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Making the Most of Your Business

Financial Planning

April 2006

Making the Most of Your Business

Many years ago, you started your business. You worked hard, made a name for yourself and your business and now it’s time to slow down. Perhaps you have children who are interested in following in your footsteps. Maybe they can help you ease out of the business and eventually take ownership. Perhaps there are a few key employees who have helped you along the way and it’s time for them to buy you out. The only thing you know for certain is that it’s time for you to have some fun, but what’s the best way to do that?

The answer to the question is that there is no easy answer. In this month’s general business article, we discussed a few ways you might go about determining a value for your business, but there are a few more considerations than just a few numbers. One very key component of any negotiation for the sale of a business is what the form of the sale will be. Will you be selling assets? Will the buyer take over any liabilities? If the company is a corporation, will you sell the stock instead of the assets? These are a few of the considerations this article will explore.

The first thing you should know is that the current form of your business will have a significant impact on your considerations. Since the sale of assets versus the sale of ownership percentages or shares makes little difference in partnerships and limited liability companies, let’s focus on corporations. A corporation that has been taxed as a C Corporation throughout its life is somewhat like a person. It’s components like assets, especially fixed assets and intangible assets like goodwill, and liabilities can be about as hard to separate from the corporation as removing an internal organ. Both are generally very painful.

For the body, the pain is easily seen, but for the corporation things are a little trickier. The problem with depreciated assets like buildings and intangible assets like goodwill is that there is very little basis left by the time of sale, but the value of the assets can be significant. This will create a significant tax problem when it comes time to sell. For example say you started a business years ago with a $10,000 investment. Over the years, you built up a lot of goodwill and a reputation that allows you to make more than your competitors. Let’s say that intangible asset is worth $10 million and everything else in the company is pretty much worth it’s tax basis.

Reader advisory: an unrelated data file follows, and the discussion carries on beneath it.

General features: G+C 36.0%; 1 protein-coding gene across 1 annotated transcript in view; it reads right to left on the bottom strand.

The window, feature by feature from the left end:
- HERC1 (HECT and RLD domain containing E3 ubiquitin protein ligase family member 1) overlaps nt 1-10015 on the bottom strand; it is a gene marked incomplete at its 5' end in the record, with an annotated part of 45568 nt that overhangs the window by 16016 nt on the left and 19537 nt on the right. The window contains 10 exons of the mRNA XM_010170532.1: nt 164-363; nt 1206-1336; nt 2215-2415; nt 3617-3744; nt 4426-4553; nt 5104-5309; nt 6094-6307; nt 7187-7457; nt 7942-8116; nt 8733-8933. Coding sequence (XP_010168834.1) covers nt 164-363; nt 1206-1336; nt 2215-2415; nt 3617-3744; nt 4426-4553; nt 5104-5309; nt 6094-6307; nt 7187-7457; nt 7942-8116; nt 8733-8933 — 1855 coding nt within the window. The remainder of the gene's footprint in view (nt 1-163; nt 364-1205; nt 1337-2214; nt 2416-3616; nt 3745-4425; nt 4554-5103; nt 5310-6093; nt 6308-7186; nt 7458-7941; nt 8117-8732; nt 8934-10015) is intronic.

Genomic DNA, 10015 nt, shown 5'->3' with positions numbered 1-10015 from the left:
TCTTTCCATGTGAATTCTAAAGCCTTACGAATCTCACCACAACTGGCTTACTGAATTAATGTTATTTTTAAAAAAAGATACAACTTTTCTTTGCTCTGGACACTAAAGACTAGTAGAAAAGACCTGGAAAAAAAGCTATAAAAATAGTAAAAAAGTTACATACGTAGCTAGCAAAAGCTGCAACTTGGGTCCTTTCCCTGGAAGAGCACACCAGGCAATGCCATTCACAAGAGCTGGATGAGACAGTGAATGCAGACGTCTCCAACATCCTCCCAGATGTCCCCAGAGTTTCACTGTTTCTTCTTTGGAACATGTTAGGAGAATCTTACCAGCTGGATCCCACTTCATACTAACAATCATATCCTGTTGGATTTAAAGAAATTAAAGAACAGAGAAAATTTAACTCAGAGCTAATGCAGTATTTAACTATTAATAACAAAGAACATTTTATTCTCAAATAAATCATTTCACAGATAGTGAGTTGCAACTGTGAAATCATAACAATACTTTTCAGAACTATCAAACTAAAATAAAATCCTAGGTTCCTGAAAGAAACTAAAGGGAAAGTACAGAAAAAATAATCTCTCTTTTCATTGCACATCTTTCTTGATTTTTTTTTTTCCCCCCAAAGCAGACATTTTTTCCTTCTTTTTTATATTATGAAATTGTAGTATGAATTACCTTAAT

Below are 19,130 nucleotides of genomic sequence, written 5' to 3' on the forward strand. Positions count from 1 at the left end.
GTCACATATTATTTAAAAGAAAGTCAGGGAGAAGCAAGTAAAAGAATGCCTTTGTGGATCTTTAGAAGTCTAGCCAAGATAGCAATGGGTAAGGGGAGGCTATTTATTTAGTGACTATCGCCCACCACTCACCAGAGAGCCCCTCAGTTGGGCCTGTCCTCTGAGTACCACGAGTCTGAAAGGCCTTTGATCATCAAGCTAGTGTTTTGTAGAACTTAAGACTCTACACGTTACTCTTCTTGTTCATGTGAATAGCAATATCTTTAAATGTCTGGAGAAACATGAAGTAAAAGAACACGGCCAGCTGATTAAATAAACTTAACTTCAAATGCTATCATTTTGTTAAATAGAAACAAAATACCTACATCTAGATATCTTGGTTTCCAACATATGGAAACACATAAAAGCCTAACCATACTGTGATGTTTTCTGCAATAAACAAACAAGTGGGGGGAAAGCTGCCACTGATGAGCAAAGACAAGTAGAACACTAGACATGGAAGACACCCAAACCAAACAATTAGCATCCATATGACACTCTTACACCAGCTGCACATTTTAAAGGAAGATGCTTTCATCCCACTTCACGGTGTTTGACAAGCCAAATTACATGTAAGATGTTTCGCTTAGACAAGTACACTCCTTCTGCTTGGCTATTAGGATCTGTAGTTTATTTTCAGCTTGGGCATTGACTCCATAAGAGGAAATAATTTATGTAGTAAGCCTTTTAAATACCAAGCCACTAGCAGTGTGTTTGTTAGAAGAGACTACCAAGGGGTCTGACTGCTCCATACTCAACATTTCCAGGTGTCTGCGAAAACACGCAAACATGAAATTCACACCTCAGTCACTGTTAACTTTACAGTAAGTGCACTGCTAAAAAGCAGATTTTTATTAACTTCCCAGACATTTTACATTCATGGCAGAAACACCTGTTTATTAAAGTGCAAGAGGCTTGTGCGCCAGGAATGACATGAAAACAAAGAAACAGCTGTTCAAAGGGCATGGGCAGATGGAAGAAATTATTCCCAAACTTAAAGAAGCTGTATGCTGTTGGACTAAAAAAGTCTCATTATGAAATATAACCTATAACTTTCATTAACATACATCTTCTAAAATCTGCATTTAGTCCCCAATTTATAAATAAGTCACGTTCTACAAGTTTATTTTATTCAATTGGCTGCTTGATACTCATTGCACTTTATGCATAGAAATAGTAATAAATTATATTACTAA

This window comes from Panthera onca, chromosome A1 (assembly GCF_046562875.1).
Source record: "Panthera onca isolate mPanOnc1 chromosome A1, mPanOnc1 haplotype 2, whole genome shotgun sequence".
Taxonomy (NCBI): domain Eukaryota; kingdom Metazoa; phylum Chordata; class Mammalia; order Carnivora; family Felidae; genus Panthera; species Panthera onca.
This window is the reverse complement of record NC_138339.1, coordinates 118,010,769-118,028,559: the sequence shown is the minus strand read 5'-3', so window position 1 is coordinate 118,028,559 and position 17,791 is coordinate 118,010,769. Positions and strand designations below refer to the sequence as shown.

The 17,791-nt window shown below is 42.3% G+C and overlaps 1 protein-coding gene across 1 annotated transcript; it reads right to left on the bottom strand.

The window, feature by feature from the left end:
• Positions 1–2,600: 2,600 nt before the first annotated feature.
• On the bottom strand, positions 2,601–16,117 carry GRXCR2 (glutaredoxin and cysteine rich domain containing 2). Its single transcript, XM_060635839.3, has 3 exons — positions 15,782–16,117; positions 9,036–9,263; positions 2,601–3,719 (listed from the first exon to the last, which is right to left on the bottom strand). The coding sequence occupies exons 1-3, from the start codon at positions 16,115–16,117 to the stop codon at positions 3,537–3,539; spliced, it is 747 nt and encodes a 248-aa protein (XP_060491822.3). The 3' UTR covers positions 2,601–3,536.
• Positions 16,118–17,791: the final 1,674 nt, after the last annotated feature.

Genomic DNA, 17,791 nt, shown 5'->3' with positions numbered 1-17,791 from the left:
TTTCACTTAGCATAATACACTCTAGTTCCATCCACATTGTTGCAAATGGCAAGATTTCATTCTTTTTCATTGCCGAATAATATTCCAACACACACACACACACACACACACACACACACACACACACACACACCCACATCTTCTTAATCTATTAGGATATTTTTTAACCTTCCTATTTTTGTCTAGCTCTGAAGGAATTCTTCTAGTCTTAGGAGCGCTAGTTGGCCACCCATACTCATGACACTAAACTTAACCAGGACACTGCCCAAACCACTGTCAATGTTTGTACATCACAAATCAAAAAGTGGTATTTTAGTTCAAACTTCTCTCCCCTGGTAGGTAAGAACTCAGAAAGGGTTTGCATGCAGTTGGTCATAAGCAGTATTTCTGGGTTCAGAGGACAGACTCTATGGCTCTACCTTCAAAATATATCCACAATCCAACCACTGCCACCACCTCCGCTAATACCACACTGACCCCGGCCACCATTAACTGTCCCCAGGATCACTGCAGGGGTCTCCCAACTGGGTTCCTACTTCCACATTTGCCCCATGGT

When you sell the assets of the company, you are going to have two levels of tax. First, the company will pay tax on the gain from selling its goodwill to the tune of 34% of $10 million. Now, you are left with $6.6 million to distribute to liquidate the company. So you liquidate the company and have a gain on liquidation of $6.59 million. You will pay a tax of $2.24 million on the capital gains. All of a sudden, you go from having $10 million to less than $5 million. Just think, if you had been able to just sell the stock, you would have $8.5 million left. What a difference it can make to sell the living organism instead of selling just the pieces!

If, then, you own a corporation, your path seems pretty clear; simply sell stock and you do far better than if you sell assets. If life were that simple, there would be less need for professionals like us to advise business owners like you, but it’s not that simple. The very thing that makes a stock sale attractive also makes a company worth less in the eyes of the buyer. When a buyer purchases assets, those assets can be recorded at their actual cost to the buyer. Assuming there is value to the corporation that exceeds the tax basis of the assets, a buyer will always want to purchase the assets. An asset purchase allows the buyer to record new tax bases of the assets and begin depreciating the assets at the higher bases. If there is goodwill involved, the goodwill can be expensed over a period of 15 years. This allows the buyer to recoup their investment a little quicker by reducing tax burden. This, in turn, increases the value of the assets to the buyer.

A second reason a buyer will want to purchase assets is to avoid taking over any hidden liabilities like lawsuits, employee and other claims. Simply purchasing stock puts the buyer in the same place you would be, while purchasing assets allows the buyer to purchase only certain parts of the business while leaving potentially negative attributes of the old corporation in the corporation itself.

Does all of this start to sound a bit complicated? It can be. If you are seriously looking at selling your business, don’t forget the tax and business aspects of the sale. If the considerations are a bit overwhelming, don’t worry, that’s why we are here. Give us a call and let us help you negotiate the best possible deal you can get.

Have a terrific April.
 

These articles are intended to provide general resources for the tax and accounting needs of small businesses and individuals. Service2Client LLC is the author, but is not engaged in rendering specific legal, accounting, financial or professional advice. Service2Client LLC makes no representation that the recommendations of Service2Client LLC will achieve any result. The NSAD has not reviewed any of the Service2Client LLC content. Readers are encouraged to contact their CPA regarding the topics in these articles.

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